Steve Hardy leans forward and balances his upper body, pressing his fists into the couch. "So I do it like this?" he asks, on tightened elbows.
"Right, you’ve got it. Now just bring it up here," replies his coach, leaning from his stool to guide Hardy toward a waiting wheelchair.
His coach, physical therapy assistant Brian Mazoyer, helps during the first of four free classes on wheelchair skills at Banner Good Samaritan Rehabilitation Institute in Phoenix.
The skills Hardy gains will change his life, he said. "Or maybe a better way to put it, it’s bringing back my old life."
Hardy, a Phoenix resident, has always been active. The car crash 14 months ago that landed him in his wheelchair would have discouraged many. "I’m alive. I’m not ready to give up," he said.
Hardy had a difficult time adapting to his new life, and he credits the coaches at Banner with helping him adjust.
Mazoyer started the workshops to teach skills many spinal cord patients may not have the opportunity to learn in a hospital setting. This is why the clinic is taught — coached, really — by Mazoyer and wheelchair veterans.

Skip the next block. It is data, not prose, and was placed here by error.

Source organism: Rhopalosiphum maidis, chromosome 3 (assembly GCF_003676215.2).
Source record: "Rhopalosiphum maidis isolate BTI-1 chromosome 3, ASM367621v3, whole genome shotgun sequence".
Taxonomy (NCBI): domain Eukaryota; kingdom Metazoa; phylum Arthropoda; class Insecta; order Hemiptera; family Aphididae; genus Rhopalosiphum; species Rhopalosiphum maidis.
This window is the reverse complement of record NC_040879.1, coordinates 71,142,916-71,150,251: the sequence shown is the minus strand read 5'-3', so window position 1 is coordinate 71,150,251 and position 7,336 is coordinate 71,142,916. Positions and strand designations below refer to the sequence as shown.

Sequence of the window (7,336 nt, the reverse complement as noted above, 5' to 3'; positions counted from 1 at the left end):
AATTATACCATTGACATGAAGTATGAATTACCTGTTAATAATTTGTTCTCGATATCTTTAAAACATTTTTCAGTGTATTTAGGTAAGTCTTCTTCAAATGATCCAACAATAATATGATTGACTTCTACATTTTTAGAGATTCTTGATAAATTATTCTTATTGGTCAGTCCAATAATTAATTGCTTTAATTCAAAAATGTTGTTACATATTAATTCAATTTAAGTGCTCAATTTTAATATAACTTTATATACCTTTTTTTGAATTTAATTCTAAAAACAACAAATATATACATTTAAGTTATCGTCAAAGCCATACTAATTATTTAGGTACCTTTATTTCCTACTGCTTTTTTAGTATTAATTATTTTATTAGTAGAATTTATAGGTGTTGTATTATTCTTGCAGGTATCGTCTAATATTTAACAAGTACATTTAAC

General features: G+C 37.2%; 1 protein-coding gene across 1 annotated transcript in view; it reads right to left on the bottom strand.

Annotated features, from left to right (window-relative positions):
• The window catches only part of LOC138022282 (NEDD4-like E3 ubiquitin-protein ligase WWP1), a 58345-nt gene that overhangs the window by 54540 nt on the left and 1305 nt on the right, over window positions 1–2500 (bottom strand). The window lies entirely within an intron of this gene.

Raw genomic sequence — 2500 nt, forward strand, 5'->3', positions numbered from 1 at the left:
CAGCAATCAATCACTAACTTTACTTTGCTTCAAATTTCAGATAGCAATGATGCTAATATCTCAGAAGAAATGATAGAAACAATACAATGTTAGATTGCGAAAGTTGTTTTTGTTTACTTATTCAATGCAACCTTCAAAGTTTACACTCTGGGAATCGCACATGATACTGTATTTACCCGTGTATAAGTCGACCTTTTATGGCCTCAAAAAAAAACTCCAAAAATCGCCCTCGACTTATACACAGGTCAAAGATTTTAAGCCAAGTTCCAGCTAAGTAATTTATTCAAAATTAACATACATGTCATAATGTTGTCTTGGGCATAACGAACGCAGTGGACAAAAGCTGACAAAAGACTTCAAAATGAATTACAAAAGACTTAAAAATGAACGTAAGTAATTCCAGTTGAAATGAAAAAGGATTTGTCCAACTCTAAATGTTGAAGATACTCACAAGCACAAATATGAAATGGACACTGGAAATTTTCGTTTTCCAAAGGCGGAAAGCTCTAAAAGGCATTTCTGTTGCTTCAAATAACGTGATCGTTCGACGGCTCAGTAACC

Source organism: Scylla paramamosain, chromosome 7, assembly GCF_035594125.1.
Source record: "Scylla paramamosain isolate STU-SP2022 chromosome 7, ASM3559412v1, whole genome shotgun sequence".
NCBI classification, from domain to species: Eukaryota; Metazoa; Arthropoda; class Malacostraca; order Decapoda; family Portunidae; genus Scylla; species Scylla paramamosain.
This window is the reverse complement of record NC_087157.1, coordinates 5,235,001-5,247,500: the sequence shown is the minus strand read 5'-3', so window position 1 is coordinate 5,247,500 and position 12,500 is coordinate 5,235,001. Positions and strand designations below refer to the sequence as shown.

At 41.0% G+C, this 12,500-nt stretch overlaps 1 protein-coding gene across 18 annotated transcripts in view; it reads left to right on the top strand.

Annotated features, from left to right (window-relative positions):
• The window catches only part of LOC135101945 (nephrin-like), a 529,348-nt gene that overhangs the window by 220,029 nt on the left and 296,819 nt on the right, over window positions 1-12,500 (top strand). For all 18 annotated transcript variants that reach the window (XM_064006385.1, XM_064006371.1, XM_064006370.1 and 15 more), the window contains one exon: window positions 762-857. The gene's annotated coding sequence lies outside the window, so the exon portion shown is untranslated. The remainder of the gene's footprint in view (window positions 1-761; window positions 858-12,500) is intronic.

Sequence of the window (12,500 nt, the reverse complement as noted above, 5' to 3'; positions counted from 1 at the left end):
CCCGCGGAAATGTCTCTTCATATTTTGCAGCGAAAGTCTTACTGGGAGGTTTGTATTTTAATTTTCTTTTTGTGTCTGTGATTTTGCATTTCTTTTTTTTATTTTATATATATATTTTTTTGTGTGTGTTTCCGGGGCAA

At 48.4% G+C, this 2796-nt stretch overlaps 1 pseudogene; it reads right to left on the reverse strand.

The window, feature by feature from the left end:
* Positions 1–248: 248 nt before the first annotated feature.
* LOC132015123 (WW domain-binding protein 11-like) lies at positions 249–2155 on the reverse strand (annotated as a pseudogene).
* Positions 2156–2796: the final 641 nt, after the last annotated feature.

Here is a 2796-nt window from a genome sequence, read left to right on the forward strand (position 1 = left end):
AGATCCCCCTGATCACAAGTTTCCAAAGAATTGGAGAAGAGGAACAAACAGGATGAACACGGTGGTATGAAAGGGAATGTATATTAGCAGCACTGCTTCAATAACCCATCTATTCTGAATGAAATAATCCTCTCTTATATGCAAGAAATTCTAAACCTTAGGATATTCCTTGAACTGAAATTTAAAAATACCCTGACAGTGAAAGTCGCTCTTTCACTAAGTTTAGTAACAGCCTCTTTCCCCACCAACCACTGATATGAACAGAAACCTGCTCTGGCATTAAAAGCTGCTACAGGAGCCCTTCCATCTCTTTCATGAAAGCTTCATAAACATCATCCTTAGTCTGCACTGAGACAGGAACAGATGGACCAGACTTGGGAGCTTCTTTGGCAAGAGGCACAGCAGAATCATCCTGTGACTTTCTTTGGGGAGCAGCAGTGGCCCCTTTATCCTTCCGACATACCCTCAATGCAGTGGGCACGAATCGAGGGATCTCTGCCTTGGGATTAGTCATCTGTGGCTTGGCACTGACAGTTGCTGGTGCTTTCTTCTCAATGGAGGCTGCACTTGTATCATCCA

Teachers include Gary Venjohn, coach and executive director of the Banner Wheelchair Suns; and Stephen Lusby, coach of the wheelchair rugby team at Arizona State University. Both men have been in wheelchairs for more than 20 years, and both view the change as a blessing.
A businessman before his accident 27 years ago, Venjohn pursued a psychology degree after the accident — and now coaches the Banner Wheelchair Suns and serves as an advocate for patients with spinal cord injuries.
Lusby, of Gilbert, said his life has been enhanced through his experiences since a trampoline accident 25 years ago left him an incomplete quadriplegic, with only limited use of his arms and legs. He uses his experience to teach others, and is enriched in the process, he said.
The next clinic, which runs 4 to 6 p.m. Tuesday, will focus on adjusting and maintaining the wheelchair for peak performance. The clinics are offered at the Banner Good Samaritan Rehabilitation Institute, 1012 E. Willetta in Phoenix. Information: (602) 239-5929 or (602) 790-7909.